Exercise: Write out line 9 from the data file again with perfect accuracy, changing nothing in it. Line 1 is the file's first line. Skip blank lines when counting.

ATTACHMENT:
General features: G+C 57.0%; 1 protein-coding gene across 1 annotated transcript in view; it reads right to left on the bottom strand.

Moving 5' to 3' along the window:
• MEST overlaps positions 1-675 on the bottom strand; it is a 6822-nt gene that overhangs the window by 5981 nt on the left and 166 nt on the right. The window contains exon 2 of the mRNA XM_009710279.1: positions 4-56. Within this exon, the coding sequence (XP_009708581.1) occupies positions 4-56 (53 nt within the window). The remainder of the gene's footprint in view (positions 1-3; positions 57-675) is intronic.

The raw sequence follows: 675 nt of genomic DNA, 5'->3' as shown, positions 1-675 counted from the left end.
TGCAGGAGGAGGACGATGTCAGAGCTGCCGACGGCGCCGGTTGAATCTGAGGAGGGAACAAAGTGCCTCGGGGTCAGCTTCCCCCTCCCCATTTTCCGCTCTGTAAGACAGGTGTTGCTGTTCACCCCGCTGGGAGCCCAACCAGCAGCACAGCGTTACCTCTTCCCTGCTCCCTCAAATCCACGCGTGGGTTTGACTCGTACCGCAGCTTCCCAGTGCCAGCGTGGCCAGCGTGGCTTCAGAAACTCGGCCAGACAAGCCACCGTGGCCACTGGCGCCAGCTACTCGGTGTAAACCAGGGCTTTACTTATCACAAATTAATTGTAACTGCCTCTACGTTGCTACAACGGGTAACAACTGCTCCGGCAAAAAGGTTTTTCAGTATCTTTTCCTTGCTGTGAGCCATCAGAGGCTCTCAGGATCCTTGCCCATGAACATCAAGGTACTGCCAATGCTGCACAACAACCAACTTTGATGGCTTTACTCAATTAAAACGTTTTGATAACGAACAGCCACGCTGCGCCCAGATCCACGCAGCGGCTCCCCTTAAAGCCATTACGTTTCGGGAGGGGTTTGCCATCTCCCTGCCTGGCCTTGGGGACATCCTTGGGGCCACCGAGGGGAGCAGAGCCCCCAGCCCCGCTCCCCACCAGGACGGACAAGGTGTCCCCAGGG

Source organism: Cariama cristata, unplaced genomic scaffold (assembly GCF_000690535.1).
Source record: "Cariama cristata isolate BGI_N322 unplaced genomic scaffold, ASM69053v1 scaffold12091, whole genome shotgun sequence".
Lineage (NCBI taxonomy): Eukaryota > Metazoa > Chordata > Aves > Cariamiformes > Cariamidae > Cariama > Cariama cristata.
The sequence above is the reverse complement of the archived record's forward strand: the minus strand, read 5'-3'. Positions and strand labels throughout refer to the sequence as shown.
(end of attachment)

The sequence above is the reverse complement of the archived record's forward strand: the minus strand, read 5'-3'. Positions and strand labels throughout refer to the sequence as shown.